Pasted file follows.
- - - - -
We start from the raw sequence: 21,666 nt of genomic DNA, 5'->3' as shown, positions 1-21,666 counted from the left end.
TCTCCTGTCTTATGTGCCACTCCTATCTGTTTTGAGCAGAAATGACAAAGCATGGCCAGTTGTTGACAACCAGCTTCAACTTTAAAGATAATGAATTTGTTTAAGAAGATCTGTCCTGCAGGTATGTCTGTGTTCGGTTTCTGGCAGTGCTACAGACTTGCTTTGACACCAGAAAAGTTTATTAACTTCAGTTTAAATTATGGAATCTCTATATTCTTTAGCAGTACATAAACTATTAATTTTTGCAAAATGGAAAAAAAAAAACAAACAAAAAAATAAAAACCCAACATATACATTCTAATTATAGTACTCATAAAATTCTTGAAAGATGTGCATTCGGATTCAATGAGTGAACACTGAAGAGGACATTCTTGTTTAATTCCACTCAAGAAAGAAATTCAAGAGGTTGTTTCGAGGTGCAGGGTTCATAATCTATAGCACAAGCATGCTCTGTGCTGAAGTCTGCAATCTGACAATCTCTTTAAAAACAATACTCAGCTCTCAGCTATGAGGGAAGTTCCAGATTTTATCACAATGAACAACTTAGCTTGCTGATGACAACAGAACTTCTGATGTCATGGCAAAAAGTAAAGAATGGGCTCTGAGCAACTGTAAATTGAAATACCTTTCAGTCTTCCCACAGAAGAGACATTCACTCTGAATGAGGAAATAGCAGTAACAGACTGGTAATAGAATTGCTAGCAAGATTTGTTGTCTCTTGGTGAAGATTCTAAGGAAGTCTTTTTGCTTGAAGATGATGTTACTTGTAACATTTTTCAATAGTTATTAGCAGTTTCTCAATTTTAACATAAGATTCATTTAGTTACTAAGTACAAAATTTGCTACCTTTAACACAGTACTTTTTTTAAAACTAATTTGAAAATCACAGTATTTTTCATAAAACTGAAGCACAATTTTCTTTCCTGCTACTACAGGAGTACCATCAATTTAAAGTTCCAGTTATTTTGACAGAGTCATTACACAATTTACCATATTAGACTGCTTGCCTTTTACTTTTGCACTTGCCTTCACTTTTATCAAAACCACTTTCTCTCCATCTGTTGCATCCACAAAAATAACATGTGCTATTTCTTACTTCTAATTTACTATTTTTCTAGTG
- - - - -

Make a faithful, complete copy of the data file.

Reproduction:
We start from the raw sequence: 21,666 nt of genomic DNA, 5'->3' as shown, positions 1-21,666 counted from the left end.
TCTCCTGTCTTATGTGCCACTCCTATCTGTTTTGAGCAGAAATGACAAAGCATGGCCAGTTGTTGACAACCAGCTTCAACTTTAAAGATAATGAATTTGTTTAAGAAGATCTGTCCTGCAGGTATGTCTGTGTTCGGTTTCTGGCAGTGCTACAGACTTGCTTTGACACCAGAAAAGTTTATTAACTTCAGTTTAAATTATGGAATCTCTATATTCTTTAGCAGTACATAAACTATTAATTTTTGCAAAATGGAAAAAAAAAAACAAACAAAAAAATAAAAACCCAACATATACATTCTAATTATAGTACTCATAAAATTCTTGAAAGATGTGCATTCGGATTCAATGAGTGAACACTGAAGAGGACATTCTTGTTTAATTCCACTCAAGAAAGAAATTCAAGAGGTTGTTTCGAGGTGCAGGGTTCATAATCTATAGCACAAGCATGCTCTGTGCTGAAGTCTGCAATCTGACAATCTCTTTAAAAACAATACTCAGCTCTCAGCTATGAGGGAAGTTCCAGATTTTATCACAATGAACAACTTAGCTTGCTGATGACAACAGAACTTCTGATGTCATGGCAAAAAGTAAAGAATGGGCTCTGAGCAACTGTAAATTGAAATACCTTTCAGTCTTCCCACAGAAGAGACATTCACTCTGAATGAGGAAATAGCAGTAACAGACTGGTAATAGAATTGCTAGCAAGATTTGTTGTCTCTTGGTGAAGATTCTAAGGAAGTCTTTTTGCTTGAAGATGATGTTACTTGTAACATTTTTCAATAGTTATTAGCAGTTTCTCAATTTTAACATAAGATTCATTTAGTTACTAAGTACAAAATTTGCTACCTTTAACACAGTACTTTTTTTAAAACTAATTTGAAAATCACAGTATTTTTCATAAAACTGAAGCACAATTTTCTTTCCTGCTACTACAGGAGTACCATCAATTTAAAGTTCCAGTTATTTTGACAGAGTCATTACACAATTTACCATATTAGACTGCTTGCCTTTTACTTTTGCACTTGCCTTCACTTTTATCAAAACCACTTTCTCTCCATCTGTTGCATCCACAAAAATAACATGTGCTATTTCTTACTTCTAATTTACTATTTTTCTAGTG